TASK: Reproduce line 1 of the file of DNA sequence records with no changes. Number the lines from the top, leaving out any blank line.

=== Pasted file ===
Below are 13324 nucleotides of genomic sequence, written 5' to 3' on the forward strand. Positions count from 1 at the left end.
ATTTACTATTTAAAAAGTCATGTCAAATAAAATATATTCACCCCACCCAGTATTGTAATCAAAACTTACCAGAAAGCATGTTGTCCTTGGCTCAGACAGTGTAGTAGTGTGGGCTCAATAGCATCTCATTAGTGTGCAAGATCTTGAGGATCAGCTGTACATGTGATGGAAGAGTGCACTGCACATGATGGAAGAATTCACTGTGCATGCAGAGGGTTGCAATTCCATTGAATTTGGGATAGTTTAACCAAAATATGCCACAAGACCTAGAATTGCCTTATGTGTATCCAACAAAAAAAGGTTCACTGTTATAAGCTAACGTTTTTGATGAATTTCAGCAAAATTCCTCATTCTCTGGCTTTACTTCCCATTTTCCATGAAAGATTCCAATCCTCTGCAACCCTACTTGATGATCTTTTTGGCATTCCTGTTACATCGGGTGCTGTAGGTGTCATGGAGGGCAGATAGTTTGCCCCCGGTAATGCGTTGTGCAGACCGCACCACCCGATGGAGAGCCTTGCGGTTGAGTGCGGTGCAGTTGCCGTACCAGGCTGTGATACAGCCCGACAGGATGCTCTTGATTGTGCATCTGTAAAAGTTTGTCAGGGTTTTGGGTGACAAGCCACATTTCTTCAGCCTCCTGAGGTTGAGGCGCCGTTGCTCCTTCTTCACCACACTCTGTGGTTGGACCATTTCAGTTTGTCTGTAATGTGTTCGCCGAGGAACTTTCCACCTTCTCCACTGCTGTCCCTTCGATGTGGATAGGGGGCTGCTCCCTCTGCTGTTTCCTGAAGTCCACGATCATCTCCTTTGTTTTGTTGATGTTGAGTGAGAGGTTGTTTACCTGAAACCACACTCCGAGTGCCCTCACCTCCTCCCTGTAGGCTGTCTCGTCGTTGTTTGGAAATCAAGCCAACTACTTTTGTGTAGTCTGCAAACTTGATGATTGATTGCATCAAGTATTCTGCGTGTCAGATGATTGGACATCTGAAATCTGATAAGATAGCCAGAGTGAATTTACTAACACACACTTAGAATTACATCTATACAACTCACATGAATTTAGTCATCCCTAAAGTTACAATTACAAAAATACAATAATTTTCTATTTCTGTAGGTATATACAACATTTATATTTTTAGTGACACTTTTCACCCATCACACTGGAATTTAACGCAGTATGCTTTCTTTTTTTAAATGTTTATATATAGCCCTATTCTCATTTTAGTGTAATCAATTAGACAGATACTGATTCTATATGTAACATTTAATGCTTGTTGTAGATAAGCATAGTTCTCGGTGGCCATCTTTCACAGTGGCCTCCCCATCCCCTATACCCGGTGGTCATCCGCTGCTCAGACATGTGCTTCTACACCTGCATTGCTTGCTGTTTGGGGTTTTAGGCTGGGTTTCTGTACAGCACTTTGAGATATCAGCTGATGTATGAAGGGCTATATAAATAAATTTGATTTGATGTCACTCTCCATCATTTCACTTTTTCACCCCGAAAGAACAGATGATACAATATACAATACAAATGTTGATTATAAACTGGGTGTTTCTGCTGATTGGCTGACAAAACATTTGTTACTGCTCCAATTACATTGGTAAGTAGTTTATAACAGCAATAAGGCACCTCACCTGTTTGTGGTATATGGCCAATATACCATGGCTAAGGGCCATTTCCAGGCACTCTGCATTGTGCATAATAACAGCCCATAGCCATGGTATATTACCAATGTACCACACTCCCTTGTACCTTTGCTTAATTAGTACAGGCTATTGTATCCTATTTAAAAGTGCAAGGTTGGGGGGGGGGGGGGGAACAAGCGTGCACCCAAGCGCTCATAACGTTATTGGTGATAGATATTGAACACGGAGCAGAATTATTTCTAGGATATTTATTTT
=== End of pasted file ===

Below are 13324 nucleotides of genomic sequence, written 5' to 3' on the forward strand. Positions count from 1 at the left end.